EUROPE – The European Commission (EC) has recently enforced amendments to the maximum levels of deoxynivalenol (DON), a type of mycotoxin commonly found in cereals.

This move, outlined in Commission Regulation (EU) 2024/1022, aims to enhance food safety standards across the European Union (EU) by mitigating potential health risks associated with mycotoxin contamination.

In 2017, the European Food Safety Authority (EFSA) conducted a comprehensive assessment of the risks posed by DON and its acetylated and modified forms in food and feed.

EFSA concluded that while acute exposure to DON did not raise immediate health concerns, chronic dietary exposures, especially among infants, toddlers, and children, exceeded tolerable levels, warranting regulatory action.

Despite EFSA’s recommendation to set maximum levels for the sum of DON and its derivatives, limited occurrence data and inadequate routine analysis of these compounds have hindered regulatory efforts.

In response, the EC opted to lower existing maximum levels for DON as a precautionary measure, pending further data collection and analysis.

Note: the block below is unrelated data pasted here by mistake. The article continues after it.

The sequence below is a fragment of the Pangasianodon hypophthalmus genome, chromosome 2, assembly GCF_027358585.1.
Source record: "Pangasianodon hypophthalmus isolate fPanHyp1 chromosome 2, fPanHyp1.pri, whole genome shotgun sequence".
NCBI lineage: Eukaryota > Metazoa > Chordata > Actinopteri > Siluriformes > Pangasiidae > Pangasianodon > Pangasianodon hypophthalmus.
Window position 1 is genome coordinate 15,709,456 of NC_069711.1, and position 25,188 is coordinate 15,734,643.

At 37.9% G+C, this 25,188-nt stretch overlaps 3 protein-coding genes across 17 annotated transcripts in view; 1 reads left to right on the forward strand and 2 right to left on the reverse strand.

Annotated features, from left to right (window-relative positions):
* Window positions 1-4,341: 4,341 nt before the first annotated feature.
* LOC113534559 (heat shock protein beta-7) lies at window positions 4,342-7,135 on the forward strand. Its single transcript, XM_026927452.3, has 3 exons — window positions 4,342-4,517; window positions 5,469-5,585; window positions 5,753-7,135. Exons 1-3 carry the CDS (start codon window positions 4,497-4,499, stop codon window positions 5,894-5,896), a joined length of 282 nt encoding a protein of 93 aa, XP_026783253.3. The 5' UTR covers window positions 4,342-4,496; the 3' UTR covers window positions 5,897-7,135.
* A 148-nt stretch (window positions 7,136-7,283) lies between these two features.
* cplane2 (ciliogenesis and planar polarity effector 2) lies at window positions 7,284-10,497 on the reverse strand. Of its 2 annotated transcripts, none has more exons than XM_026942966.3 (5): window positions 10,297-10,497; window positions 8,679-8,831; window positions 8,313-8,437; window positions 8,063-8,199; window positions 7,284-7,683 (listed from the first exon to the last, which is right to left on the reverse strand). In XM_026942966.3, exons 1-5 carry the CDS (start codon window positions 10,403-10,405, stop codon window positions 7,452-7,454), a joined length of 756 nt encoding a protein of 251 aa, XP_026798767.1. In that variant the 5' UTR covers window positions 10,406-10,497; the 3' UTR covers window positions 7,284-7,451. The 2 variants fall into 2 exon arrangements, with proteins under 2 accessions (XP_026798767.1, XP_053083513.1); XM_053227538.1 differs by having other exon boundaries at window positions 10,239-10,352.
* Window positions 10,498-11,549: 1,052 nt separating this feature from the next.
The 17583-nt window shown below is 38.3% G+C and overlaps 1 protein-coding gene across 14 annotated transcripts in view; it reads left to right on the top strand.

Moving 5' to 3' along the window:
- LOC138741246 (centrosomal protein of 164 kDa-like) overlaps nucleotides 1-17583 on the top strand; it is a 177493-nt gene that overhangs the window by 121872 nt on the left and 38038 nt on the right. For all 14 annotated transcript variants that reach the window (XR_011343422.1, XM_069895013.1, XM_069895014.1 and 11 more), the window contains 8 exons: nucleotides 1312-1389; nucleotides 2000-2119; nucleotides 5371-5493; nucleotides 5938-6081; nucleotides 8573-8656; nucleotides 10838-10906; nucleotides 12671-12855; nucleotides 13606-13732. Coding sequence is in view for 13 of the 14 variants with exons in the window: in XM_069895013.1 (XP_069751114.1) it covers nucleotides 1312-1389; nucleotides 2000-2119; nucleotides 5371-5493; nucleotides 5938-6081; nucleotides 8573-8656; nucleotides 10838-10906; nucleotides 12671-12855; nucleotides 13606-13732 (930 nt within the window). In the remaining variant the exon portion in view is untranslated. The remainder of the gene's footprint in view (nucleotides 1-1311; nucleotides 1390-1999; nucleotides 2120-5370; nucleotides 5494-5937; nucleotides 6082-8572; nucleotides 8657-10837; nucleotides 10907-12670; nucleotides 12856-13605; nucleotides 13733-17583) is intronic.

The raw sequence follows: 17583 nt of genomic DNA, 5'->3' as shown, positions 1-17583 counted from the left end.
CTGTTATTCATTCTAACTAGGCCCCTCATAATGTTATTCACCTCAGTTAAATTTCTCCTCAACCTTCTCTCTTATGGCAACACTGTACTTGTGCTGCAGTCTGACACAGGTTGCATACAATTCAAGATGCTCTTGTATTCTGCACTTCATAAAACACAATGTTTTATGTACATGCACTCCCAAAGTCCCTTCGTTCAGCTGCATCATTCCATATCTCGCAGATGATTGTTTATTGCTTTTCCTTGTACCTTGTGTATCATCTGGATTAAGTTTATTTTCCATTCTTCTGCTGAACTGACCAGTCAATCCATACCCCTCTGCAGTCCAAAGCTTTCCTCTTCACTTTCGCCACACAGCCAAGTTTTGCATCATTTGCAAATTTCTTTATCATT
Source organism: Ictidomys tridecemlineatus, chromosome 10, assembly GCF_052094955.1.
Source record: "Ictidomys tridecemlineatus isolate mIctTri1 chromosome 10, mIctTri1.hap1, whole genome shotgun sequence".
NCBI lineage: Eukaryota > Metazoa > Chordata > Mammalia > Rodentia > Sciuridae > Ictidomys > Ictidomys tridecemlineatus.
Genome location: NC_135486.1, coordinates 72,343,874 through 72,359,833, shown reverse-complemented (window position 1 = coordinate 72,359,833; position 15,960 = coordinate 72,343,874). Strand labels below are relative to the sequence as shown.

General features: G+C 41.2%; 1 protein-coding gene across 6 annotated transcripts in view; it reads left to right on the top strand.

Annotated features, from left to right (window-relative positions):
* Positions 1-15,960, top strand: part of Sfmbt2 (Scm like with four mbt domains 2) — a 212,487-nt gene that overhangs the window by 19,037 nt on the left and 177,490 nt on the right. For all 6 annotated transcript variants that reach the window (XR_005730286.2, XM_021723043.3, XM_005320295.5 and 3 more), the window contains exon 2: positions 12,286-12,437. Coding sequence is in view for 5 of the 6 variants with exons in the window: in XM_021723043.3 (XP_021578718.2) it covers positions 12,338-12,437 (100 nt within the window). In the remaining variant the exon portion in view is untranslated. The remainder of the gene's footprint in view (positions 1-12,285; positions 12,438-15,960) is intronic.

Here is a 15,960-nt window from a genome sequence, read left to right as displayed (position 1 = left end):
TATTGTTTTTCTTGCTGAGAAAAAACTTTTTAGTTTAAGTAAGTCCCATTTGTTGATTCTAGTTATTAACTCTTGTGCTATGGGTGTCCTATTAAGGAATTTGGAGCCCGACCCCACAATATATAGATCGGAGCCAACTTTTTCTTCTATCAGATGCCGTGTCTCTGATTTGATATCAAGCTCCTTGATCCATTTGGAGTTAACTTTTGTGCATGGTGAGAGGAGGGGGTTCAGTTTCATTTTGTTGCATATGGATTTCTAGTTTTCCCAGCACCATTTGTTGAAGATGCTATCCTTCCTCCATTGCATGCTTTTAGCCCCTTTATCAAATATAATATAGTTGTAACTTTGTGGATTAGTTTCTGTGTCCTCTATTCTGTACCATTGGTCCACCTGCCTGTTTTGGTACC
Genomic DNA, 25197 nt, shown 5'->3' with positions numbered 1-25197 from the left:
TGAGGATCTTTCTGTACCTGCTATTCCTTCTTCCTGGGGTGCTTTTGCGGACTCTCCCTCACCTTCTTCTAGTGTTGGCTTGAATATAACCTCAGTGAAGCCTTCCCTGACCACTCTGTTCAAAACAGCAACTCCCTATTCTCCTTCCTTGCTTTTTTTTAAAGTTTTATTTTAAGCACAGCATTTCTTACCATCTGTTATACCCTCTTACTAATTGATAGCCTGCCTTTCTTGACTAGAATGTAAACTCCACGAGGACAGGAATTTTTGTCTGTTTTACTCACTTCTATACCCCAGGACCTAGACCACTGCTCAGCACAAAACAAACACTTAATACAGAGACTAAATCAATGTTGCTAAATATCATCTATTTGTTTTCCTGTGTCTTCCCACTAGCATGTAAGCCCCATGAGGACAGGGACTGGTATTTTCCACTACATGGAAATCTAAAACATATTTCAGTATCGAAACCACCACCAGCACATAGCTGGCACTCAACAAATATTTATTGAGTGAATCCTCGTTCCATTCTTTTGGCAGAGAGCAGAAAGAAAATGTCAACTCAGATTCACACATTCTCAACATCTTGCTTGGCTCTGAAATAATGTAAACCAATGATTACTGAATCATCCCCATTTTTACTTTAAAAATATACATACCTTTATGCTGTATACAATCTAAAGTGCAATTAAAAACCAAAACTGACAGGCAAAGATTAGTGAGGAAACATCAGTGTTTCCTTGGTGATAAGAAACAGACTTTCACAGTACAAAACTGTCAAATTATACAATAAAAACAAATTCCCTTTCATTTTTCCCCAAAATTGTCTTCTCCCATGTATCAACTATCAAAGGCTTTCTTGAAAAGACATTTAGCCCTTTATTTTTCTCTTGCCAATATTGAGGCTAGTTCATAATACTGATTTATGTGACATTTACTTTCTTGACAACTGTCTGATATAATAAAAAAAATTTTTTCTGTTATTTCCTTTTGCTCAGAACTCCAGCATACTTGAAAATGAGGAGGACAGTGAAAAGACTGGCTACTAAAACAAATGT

New maximum levels

The revised regulations introduce stricter maximum levels for DON in various food categories to minimize the risk of mycotoxin contamination.

Notable changes include lower maximum levels for unprocessed cereal grains, durum wheat, maize, and oats, to ensure food safety from farm to table.

Specific thresholds have also been spelt out for different food products, including cereals for consumers, milling products, bakery wares, pasta, baby food, and precooked polenta, tailored to mitigate health risks associated with mycotoxin exposure.

Understanding mycotoxin risks

Mycotoxins, such as DON, are secondary metabolites produced by fungi of the Fusarium genus, primarily infecting cereals like wheat, corn, oats, and barley.

Factors such as humidity, temperature, and soil conditions influence mycotoxin development, posing challenges for agricultural practices and food safety.

EFSA’s establishment of tolerable daily intake (TDI) and acute reference doses (ARfD) highlights the importance of monitoring mycotoxin levels to safeguard public health.

EFSA’s assessments extend beyond DON to encompass other Fusarium toxins, such as T-2 and HT-2 toxin, highlighting the multifaceted challenges posed by mycotoxin contamination.

While acute exposures to mycotoxins remain below established limits, chronic exposure presents potential health risks, particularly for vulnerable populations.

Ongoing research efforts focus on understanding the factors influencing mycotoxin development and exploring innovative strategies to mitigate contamination risks in agricultural practices and food processing.

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